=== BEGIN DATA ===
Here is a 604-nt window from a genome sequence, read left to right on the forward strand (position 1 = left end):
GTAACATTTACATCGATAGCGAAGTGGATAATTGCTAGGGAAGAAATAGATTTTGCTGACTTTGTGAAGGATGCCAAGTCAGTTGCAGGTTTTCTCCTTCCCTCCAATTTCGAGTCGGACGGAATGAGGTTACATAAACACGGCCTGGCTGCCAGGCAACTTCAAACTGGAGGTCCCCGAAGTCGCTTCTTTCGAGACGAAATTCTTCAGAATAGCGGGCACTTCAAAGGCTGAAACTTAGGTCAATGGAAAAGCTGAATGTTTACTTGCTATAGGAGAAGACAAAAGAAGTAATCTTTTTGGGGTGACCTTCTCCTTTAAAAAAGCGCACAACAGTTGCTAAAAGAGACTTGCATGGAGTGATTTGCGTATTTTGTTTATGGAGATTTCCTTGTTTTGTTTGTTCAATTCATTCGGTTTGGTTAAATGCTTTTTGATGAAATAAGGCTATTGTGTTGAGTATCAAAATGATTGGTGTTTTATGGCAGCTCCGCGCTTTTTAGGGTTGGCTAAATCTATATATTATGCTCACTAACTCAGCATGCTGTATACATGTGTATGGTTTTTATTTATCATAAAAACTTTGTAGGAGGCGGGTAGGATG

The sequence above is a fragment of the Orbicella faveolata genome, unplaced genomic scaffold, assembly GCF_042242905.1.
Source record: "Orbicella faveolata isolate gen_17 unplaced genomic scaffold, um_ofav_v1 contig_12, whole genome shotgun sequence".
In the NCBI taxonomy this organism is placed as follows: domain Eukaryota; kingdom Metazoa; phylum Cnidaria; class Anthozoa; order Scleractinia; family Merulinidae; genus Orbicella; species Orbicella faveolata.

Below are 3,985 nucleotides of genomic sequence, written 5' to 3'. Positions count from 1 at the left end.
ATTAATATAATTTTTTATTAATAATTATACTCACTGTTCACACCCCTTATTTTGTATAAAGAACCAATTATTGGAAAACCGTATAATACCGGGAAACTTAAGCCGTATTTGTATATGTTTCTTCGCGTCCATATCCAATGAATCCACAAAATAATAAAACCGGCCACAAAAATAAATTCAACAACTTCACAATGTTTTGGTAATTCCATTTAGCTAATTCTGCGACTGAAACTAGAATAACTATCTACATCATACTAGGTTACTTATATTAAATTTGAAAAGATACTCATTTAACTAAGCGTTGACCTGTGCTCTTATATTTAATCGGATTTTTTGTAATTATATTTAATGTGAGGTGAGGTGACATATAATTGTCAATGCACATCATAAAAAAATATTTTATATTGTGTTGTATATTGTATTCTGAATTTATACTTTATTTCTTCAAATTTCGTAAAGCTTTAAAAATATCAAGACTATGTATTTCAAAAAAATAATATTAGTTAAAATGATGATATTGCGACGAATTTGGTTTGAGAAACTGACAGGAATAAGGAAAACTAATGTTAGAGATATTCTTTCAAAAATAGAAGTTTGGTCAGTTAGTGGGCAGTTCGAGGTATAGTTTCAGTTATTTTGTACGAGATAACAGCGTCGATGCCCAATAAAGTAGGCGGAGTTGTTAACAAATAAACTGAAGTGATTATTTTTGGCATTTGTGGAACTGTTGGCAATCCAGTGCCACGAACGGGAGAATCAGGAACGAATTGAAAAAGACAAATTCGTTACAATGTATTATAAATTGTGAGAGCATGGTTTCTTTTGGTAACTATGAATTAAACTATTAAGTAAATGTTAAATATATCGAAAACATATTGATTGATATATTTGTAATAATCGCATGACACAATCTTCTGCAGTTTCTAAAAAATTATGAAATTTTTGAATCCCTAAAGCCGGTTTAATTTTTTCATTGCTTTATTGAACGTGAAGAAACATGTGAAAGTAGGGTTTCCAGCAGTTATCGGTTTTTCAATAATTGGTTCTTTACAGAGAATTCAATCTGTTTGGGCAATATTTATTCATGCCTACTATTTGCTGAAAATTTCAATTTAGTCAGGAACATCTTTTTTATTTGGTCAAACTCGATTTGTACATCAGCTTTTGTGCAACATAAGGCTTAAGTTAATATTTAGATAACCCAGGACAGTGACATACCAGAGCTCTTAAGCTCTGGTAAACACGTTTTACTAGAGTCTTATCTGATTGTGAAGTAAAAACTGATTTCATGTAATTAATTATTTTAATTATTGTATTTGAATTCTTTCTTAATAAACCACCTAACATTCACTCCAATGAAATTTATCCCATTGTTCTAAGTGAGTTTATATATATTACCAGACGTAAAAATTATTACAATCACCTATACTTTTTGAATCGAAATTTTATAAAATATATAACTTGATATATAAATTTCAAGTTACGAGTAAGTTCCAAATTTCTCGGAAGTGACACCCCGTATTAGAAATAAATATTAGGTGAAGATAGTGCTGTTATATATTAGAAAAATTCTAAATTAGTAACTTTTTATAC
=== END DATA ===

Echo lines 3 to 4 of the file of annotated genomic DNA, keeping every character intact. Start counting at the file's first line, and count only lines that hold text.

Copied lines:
The sequence above is a fragment of the Orbicella faveolata genome, unplaced genomic scaffold, assembly GCF_042242905.1.
Source record: "Orbicella faveolata isolate gen_17 unplaced genomic scaffold, um_ofav_v1 contig_12, whole genome shotgun sequence".